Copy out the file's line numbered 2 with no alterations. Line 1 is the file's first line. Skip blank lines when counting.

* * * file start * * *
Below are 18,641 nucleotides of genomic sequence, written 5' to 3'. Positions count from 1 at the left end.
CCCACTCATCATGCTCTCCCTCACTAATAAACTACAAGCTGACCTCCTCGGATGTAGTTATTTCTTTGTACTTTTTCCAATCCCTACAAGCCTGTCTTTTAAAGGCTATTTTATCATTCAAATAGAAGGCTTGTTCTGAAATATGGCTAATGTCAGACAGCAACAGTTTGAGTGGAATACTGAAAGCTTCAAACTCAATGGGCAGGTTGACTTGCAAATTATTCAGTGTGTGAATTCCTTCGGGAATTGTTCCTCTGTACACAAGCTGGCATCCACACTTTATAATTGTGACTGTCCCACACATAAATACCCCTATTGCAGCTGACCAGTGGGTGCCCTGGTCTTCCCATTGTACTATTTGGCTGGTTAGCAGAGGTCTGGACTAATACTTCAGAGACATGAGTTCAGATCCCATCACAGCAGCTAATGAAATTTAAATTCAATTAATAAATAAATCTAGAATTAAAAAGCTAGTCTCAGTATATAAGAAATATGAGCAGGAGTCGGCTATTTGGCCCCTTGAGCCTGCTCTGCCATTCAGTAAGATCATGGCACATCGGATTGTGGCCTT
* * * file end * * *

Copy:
CCCACTCATCATGCTCTCCCTCACTAATAAACTACAAGCTGACCTCCTCGGATGTAGTTATTTCTTTGTACTTTTTCCAATCCCTACAAGCCTGTCTTTTAAAGGCTATTTTATCATTCAAATAGAAGGCTTGTTCTGAAATATGGCTAATGTCAGACAGCAACAGTTTGAGTGGAATACTGAAAGCTTCAAACTCAATGGGCAGGTTGACTTGCAAATTATTCAGTGTGTGAATTCCTTCGGGAATTGTTCCTCTGTACACAAGCTGGCATCCACACTTTATAATTGTGACTGTCCCACACATAAATACCCCTATTGCAGCTGACCAGTGGGTGCCCTGGTCTTCCCATTGTACTATTTGGCTGGTTAGCAGAGGTCTGGACTAATACTTCAGAGACATGAGTTCAGATCCCATCACAGCAGCTAATGAAATTTAAATTCAATTAATAAATAAATCTAGAATTAAAAAGCTAGTCTCAGTATATAAGAAATATGAGCAGGAGTCGGCTATTTGGCCCCTTGAGCCTGCTCTGCCATTCAGTAAGATCATGGCACATCGGATTGTGGCCTT